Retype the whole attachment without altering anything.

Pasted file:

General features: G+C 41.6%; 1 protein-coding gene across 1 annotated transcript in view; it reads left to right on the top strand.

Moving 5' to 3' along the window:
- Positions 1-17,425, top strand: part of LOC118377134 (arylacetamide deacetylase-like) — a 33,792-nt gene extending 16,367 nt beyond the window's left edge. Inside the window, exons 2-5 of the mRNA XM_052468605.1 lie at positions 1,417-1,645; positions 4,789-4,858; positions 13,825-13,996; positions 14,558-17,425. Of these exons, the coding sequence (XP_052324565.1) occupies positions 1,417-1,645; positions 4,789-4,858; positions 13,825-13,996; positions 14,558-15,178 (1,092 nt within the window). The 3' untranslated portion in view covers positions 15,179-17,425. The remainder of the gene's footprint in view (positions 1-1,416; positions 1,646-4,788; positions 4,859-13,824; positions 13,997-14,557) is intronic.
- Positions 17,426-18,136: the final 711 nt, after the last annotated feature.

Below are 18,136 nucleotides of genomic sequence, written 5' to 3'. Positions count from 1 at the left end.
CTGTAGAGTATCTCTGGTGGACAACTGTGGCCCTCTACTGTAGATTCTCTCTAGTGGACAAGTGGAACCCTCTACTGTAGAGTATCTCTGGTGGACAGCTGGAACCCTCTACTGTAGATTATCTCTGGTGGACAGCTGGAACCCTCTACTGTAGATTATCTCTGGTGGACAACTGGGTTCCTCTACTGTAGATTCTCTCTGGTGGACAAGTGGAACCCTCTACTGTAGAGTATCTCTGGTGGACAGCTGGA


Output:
General features: G+C 41.6%; 1 protein-coding gene across 1 annotated transcript in view; it reads left to right on the top strand.

Moving 5' to 3' along the window:
- Positions 1-17,425, top strand: part of LOC118377134 (arylacetamide deacetylase-like) — a 33,792-nt gene extending 16,367 nt beyond the window's left edge. Inside the window, exons 2-5 of the mRNA XM_052468605.1 lie at positions 1,417-1,645; positions 4,789-4,858; positions 13,825-13,996; positions 14,558-17,425. Of these exons, the coding sequence (XP_052324565.1) occupies positions 1,417-1,645; positions 4,789-4,858; positions 13,825-13,996; positions 14,558-15,178 (1,092 nt within the window). The 3' untranslated portion in view covers positions 15,179-17,425. The remainder of the gene's footprint in view (positions 1-1,416; positions 1,646-4,788; positions 4,859-13,824; positions 13,997-14,557) is intronic.
- Positions 17,426-18,136: the final 711 nt, after the last annotated feature.

Below are 18,136 nucleotides of genomic sequence, written 5' to 3'. Positions count from 1 at the left end.
CTGTAGAGTATCTCTGGTGGACAACTGTGGCCCTCTACTGTAGATTCTCTCTAGTGGACAAGTGGAACCCTCTACTGTAGAGTATCTCTGGTGGACAGCTGGAACCCTCTACTGTAGATTATCTCTGGTGGACAGCTGGAACCCTCTACTGTAGATTATCTCTGGTGGACAACTGGGTTCCTCTACTGTAGATTCTCTCTGGTGGACAAGTGGAACCCTCTACTGTAGAGTATCTCTGGTGGACAGCTGGA